Chinese groups have expressed an increased interest in investing in the Israeli economy. In 2011, Chemchina bought 60 percent of the shares in Machteshim-Agan, Israel’s foremost producer of chemicals and pesticides and a global leader in this field. In 2013, Fuson, a Chinese pharmaceutical giant bought Alma lasers for $240 million. Most recently, two weeks ago, it was announced that the Chinese Brightfood Corporation had bought 56 percent of the shares of Tnuva from the British investment fund Apax. Tnuva, which was founded 85 years ago as an agricultural cooperative and is Israel’s biggest dairy producer, is a leading and beloved household brand.

A review of the responses to the Tnuva (and other) sales reveal a curious trend. Israel is an integral part of the global economy. Many of its companies operate in foreign countries and are often partially or fully owned by foreign investors, something Israelis are very proud of — especially when it comes to foreign companies buying small Israeli startups.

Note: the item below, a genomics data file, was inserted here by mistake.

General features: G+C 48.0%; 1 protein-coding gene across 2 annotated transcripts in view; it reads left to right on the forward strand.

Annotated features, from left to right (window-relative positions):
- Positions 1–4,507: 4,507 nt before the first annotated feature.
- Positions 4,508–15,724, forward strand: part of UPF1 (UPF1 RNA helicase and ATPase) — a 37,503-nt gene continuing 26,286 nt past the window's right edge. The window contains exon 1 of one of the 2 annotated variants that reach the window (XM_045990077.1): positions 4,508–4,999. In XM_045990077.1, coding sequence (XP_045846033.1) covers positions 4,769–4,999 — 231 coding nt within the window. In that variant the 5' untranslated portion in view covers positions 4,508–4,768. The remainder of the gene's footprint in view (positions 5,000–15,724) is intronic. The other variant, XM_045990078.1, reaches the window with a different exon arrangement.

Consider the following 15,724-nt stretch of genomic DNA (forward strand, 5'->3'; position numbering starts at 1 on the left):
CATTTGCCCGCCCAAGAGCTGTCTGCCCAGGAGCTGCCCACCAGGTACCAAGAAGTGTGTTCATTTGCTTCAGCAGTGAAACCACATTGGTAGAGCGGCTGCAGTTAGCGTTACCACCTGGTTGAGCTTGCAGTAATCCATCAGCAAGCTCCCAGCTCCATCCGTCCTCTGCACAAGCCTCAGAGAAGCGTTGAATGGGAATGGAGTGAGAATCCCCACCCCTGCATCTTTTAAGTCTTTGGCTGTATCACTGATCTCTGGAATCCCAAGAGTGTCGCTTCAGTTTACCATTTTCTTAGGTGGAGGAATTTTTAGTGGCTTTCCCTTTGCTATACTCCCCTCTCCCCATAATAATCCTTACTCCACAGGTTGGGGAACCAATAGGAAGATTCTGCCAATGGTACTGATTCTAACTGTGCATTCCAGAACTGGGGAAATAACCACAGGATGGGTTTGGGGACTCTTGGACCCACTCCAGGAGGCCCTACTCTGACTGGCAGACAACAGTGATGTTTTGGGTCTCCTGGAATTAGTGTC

Yet when it comes to Chinese investors, Israelis are more suspicious. While some commentators welcomed the Tnuva deal, others lamented it, both on economic and social grounds. The most interesting response came from Efraim Halevy, the former head of the Israeli intelligence service Mossad. In a parliamentary hearing convened after the sale, he warned of an increased Chinese control of Israel’s economy, mentioning that after the sale of Machteshim-Agan to a Chinese investor, the company changed its name and was struck from the Israeli stock exchange, effectively terminating it as an Israeli company.

What explains this objection — and perhaps hostility — toward Chinese involvement in what is a legitimate economic activity? Is it a case of prejudice or are there legitimate security concerns involved? Read more “Chinese Shopping Spree Raises Concerns in Israel”